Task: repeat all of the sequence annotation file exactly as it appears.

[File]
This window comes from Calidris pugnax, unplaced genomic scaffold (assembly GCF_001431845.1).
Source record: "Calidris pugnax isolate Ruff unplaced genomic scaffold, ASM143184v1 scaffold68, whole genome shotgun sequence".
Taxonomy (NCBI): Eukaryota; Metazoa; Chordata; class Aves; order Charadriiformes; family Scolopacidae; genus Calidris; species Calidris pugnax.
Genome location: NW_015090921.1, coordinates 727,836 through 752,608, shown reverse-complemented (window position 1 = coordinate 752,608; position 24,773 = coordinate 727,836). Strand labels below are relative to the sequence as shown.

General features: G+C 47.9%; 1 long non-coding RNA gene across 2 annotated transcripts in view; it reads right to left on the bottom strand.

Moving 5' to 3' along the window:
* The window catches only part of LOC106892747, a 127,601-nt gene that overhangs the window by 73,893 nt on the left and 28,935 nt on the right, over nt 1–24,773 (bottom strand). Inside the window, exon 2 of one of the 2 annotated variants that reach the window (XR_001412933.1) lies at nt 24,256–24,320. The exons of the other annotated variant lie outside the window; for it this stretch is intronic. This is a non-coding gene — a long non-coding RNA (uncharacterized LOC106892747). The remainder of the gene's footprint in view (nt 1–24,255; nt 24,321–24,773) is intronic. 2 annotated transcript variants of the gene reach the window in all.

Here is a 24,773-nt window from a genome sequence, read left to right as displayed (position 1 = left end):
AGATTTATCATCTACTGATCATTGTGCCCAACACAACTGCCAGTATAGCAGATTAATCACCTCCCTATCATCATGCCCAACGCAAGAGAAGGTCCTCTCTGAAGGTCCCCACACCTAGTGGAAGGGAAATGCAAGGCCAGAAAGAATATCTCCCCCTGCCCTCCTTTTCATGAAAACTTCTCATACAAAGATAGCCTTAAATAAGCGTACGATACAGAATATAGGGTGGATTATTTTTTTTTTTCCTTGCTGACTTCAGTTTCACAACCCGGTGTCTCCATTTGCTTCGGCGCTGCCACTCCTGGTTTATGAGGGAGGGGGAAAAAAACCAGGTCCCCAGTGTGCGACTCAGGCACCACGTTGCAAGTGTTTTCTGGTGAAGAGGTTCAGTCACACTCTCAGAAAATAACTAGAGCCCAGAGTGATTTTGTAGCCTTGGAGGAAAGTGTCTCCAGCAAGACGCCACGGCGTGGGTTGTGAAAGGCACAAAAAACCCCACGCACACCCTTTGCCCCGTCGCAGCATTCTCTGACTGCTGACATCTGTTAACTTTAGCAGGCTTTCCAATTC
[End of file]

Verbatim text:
This window comes from Calidris pugnax, unplaced genomic scaffold (assembly GCF_001431845.1).
Source record: "Calidris pugnax isolate Ruff unplaced genomic scaffold, ASM143184v1 scaffold68, whole genome shotgun sequence".
Taxonomy (NCBI): Eukaryota; Metazoa; Chordata; class Aves; order Charadriiformes; family Scolopacidae; genus Calidris; species Calidris pugnax.
Genome location: NW_015090921.1, coordinates 727,836 through 752,608, shown reverse-complemented (window position 1 = coordinate 752,608; position 24,773 = coordinate 727,836). Strand labels below are relative to the sequence as shown.

General features: G+C 47.9%; 1 long non-coding RNA gene across 2 annotated transcripts in view; it reads right to left on the bottom strand.

Moving 5' to 3' along the window:
* The window catches only part of LOC106892747, a 127,601-nt gene that overhangs the window by 73,893 nt on the left and 28,935 nt on the right, over nt 1–24,773 (bottom strand). Inside the window, exon 2 of one of the 2 annotated variants that reach the window (XR_001412933.1) lies at nt 24,256–24,320. The exons of the other annotated variant lie outside the window; for it this stretch is intronic. This is a non-coding gene — a long non-coding RNA (uncharacterized LOC106892747). The remainder of the gene's footprint in view (nt 1–24,255; nt 24,321–24,773) is intronic. 2 annotated transcript variants of the gene reach the window in all.

Here is a 24,773-nt window from a genome sequence, read left to right as displayed (position 1 = left end):
AGATTTATCATCTACTGATCATTGTGCCCAACACAACTGCCAGTATAGCAGATTAATCACCTCCCTATCATCATGCCCAACGCAAGAGAAGGTCCTCTCTGAAGGTCCCCACACCTAGTGGAAGGGAAATGCAAGGCCAGAAAGAATATCTCCCCCTGCCCTCCTTTTCATGAAAACTTCTCATACAAAGATAGCCTTAAATAAGCGTACGATACAGAATATAGGGTGGATTATTTTTTTTTTTCCTTGCTGACTTCAGTTTCACAACCCGGTGTCTCCATTTGCTTCGGCGCTGCCACTCCTGGTTTATGAGGGAGGGGGAAAAAAACCAGGTCCCCAGTGTGCGACTCAGGCACCACGTTGCAAGTGTTTTCTGGTGAAGAGGTTCAGTCACACTCTCAGAAAATAACTAGAGCCCAGAGTGATTTTGTAGCCTTGGAGGAAAGTGTCTCCAGCAAGACGCCACGGCGTGGGTTGTGAAAGGCACAAAAAACCCCACGCACACCCTTTGCCCCGTCGCAGCATTCTCTGACTGCTGACATCTGTTAACTTTAGCAGGCTTTCCAATTC